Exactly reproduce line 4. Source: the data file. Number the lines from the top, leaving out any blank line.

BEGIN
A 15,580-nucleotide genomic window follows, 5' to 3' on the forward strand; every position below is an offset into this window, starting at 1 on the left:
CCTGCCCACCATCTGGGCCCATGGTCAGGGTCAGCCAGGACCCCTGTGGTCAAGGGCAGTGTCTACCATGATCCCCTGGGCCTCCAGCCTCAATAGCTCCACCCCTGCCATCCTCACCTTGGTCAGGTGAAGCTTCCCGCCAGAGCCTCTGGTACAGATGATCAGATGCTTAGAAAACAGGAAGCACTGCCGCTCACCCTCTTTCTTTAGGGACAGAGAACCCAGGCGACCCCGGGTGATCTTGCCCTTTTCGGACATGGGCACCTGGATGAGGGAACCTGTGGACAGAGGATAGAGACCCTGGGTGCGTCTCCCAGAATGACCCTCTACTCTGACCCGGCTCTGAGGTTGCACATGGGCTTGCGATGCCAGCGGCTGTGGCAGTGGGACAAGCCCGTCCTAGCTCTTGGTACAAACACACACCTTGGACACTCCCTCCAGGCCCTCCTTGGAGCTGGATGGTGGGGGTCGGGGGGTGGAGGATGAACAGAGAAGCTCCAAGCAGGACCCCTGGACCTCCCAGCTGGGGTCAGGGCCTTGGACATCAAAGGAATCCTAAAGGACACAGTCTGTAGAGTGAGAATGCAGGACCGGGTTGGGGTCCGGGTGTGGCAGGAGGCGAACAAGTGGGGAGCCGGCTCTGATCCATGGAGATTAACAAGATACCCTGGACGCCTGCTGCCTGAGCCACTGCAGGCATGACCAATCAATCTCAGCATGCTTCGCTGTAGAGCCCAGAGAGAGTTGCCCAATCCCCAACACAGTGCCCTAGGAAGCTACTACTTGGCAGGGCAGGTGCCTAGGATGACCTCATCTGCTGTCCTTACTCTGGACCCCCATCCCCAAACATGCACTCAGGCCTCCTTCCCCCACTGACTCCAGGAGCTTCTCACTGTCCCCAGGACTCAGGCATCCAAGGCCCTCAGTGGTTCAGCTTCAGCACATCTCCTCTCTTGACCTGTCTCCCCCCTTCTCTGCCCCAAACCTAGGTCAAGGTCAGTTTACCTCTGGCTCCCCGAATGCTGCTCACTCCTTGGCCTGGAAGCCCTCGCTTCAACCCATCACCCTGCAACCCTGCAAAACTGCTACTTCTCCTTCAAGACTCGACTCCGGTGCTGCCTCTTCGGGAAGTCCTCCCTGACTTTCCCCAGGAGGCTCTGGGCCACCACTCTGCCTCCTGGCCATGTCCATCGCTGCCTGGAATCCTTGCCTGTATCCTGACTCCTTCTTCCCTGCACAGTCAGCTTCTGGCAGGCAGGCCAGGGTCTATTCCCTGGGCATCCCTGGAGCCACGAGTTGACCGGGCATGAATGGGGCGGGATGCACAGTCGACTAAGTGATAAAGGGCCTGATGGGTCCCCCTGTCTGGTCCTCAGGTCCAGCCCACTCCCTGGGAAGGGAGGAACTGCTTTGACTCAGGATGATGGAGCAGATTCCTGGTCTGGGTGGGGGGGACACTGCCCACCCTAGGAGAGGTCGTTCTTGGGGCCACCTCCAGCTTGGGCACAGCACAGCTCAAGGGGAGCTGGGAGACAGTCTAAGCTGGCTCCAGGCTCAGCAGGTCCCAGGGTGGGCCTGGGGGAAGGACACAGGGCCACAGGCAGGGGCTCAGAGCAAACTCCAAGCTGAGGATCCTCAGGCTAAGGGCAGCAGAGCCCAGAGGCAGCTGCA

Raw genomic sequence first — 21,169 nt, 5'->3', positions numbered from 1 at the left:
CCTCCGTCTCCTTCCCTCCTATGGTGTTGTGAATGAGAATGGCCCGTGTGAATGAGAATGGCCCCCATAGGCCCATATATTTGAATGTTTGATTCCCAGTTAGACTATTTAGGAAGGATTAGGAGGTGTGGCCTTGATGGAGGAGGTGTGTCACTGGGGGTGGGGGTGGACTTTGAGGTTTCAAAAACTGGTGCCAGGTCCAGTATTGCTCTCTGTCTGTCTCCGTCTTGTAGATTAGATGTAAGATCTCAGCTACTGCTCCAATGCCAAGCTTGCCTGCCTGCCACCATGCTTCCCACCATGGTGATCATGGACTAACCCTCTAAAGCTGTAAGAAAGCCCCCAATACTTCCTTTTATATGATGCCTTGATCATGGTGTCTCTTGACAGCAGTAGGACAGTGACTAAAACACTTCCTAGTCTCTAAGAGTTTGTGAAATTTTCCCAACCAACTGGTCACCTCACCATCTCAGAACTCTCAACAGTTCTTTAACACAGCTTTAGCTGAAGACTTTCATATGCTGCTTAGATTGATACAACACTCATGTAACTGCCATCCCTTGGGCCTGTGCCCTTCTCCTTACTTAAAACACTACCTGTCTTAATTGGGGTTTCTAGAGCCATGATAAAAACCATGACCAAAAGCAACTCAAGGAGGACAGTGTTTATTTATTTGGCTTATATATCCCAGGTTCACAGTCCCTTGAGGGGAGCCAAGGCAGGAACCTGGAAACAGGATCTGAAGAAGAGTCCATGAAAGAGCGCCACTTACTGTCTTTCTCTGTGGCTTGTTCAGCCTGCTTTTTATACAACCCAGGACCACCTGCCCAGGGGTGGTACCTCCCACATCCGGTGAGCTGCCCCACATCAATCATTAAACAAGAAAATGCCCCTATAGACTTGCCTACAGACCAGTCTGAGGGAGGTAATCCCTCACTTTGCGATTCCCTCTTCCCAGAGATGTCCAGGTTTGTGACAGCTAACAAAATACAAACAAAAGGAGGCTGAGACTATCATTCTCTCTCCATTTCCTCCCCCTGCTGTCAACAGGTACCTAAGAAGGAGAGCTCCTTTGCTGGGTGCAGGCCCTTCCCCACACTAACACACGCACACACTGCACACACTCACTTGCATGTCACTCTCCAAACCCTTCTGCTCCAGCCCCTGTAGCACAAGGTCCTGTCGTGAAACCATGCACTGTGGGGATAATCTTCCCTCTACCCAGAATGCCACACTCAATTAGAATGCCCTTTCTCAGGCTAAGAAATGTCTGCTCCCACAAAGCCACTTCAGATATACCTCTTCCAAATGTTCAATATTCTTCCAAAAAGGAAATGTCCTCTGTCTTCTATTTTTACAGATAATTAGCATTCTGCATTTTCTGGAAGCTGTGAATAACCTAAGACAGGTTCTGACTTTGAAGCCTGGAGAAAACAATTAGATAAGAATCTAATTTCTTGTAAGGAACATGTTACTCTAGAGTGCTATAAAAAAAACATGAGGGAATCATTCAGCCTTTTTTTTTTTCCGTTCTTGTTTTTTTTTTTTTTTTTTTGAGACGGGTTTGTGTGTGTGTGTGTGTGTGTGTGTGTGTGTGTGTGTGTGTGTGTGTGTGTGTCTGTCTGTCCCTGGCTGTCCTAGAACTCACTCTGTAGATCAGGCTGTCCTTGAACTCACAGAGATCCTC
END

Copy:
CCTCCGTCTCCTTCCCTCCTATGGTGTTGTGAATGAGAATGGCCCGTGTGAATGAGAATGGCCCCCATAGGCCCATATATTTGAATGTTTGATTCCCAGTTAGACTATTTAGGAAGGATTAGGAGGTGTGGCCTTGATGGAGGAGGTGTGTCACTGGGGGTGGGGGTGGACTTTGAGGTTTCAAAAACTGGTGCCAGGTCCAGTATTGCTCTCTGTCTGTCTCCGTCTTGTAGATTAGATGTAAGATCTCAGCTACTGCTCCAATGCCAAGCTTGCCTGCCTGCCACCATGCTTCCCACCATGGTGATCATGGACTAACCCTCTAAAGCTGTAAGAAAGCCCCCAATACTTCCTTTTATATGATGCCTTGATCATGGTGTCTCTTGACAGCAGTAGGACAGTGACTAAAACACTTCCTAGTCTCTAAGAGTTTGTGAAATTTTCCCAACCAACTGGTCACCTCACCATCTCAGAACTCTCAACAGTTCTTTAACACAGCTTTAGCTGAAGACTTTCATATGCTGCTTAGATTGATACAACACTCATGTAACTGCCATCCCTTGGGCCTGTGCCCTTCTCCTTACTTAAAACACTACCTGTCTTAATTGGGGTTTCTAGAGCCATGATAAAAACCATGACCAAAAGCAACTCAAGGAGGACAGTGTTTATTTATTTGGCTTATATATCCCAGGTTCACAGTCCCTTGAGGGGAGCCAAGGCAGGAACCTGGAAACAGGATCTGAAGAAGAGTCCATGAAAGAGCGCCACTTACTGTCTTTCTCTGTGGCTTGTTCAGCCTGCTTTTTATACAACCCAGGACCACCTGCCCAGGGGTGGTACCTCCCACATCCGGTGAGCTGCCCCACATCAATCATTAAACAAGAAAATGCCCCTATAGACTTGCCTACAGACCAGTCTGAGGGAGGTAATCCCTCACTTTGCGATTCCCTCTTCCCAGAGATGTCCAGGTTTGTGACAGCTAACAAAATACAAACAAAAGGAGGCTGAGACTATCATTCTCTCTCCATTTCCTCCCCCTGCTGTCAACAGGTACCTAAGAAGGAGAGCTCCTTTGCTGGGTGCAGGCCCTTCCCCACACTAACACACGCACACACTGCACACACTCACTTGCATGTCACTCTCCAAACCCTTCTGCTCCAGCCCCTGTAGCACAAGGTCCTGTCGTGAAACCATGCACTGTGGGGATAATCTTCCCTCTACCCAGAATGCCACACTCAATTAGAATGCCCTTTCTCAGGCTAAGAAATGTCTGCTCCCACAAAGCCACTTCAGATATACCTCTTCCAAATGTTCAATATTCTTCCAAAAAGGAAATGTCCTCTGTCTTCTATTTTTACAGATAATTAGCATTCTGCATTTTCTGGAAGCTGTGAATAACCTAAGACAGGTTCTGACTTTGAAGCCTGGAGAAAACAATTAGATAAGAATCTAATTTCTTGTAAGGAACATGTTACTCTAGAGTGCTATAAAAAAAACATGAGGGAATCATTCAGCCTTTTTTTTTTTCCGTTCTTGTTTTTTTTTTTTTTTTTTTGAGACGGGTTTGTGTGTGTGTGTGTGTGTGTGTGTGTGTGTGTGTGTGTGTGTGTGTGTGTGTCTGTCTGTCCCTGGCTGTCCTAGAACTCACTCTGTAGATCAGGCTGTCCTTGAACTCACAGAGATCCTC